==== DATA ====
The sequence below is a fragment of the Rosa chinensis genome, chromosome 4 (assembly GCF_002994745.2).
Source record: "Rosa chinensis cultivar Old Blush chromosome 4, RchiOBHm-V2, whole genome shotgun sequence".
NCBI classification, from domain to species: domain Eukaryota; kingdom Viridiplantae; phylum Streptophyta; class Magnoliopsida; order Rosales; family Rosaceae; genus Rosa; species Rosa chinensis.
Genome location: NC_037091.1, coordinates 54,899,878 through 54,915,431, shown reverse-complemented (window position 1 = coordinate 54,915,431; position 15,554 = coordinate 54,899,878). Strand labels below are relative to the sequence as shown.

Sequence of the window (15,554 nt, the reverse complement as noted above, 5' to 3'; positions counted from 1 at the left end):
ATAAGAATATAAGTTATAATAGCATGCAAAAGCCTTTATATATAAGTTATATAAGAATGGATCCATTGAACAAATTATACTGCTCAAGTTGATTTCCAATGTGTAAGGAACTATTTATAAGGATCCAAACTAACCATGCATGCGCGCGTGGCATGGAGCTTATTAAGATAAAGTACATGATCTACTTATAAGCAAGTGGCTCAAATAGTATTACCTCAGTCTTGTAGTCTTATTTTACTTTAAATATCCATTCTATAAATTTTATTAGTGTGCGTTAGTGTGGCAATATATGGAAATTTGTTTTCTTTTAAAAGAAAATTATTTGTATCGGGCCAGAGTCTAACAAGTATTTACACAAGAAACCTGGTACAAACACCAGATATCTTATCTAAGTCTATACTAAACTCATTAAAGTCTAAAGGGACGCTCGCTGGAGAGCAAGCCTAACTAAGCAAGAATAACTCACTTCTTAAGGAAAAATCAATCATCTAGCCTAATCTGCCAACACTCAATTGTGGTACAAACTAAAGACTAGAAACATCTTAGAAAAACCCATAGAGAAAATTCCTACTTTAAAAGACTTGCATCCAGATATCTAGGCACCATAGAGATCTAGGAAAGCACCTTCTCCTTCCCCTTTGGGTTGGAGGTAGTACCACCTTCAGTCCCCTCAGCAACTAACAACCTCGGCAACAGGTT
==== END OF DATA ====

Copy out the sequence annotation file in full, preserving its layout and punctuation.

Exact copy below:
The sequence below is a fragment of the Rosa chinensis genome, chromosome 4 (assembly GCF_002994745.2).
Source record: "Rosa chinensis cultivar Old Blush chromosome 4, RchiOBHm-V2, whole genome shotgun sequence".
NCBI classification, from domain to species: domain Eukaryota; kingdom Viridiplantae; phylum Streptophyta; class Magnoliopsida; order Rosales; family Rosaceae; genus Rosa; species Rosa chinensis.
Genome location: NC_037091.1, coordinates 54,899,878 through 54,915,431, shown reverse-complemented (window position 1 = coordinate 54,915,431; position 15,554 = coordinate 54,899,878). Strand labels below are relative to the sequence as shown.

Sequence of the window (15,554 nt, the reverse complement as noted above, 5' to 3'; positions counted from 1 at the left end):
ATAAGAATATAAGTTATAATAGCATGCAAAAGCCTTTATATATAAGTTATATAAGAATGGATCCATTGAACAAATTATACTGCTCAAGTTGATTTCCAATGTGTAAGGAACTATTTATAAGGATCCAAACTAACCATGCATGCGCGCGTGGCATGGAGCTTATTAAGATAAAGTACATGATCTACTTATAAGCAAGTGGCTCAAATAGTATTACCTCAGTCTTGTAGTCTTATTTTACTTTAAATATCCATTCTATAAATTTTATTAGTGTGCGTTAGTGTGGCAATATATGGAAATTTGTTTTCTTTTAAAAGAAAATTATTTGTATCGGGCCAGAGTCTAACAAGTATTTACACAAGAAACCTGGTACAAACACCAGATATCTTATCTAAGTCTATACTAAACTCATTAAAGTCTAAAGGGACGCTCGCTGGAGAGCAAGCCTAACTAAGCAAGAATAACTCACTTCTTAAGGAAAAATCAATCATCTAGCCTAATCTGCCAACACTCAATTGTGGTACAAACTAAAGACTAGAAACATCTTAGAAAAACCCATAGAGAAAATTCCTACTTTAAAAGACTTGCATCCAGATATCTAGGCACCATAGAGATCTAGGAAAGCACCTTCTCCTTCCCCTTTGGGTTGGAGGTAGTACCACCTTCAGTCCCCTCAGCAACTAACAACCTCGGCAACAGGTT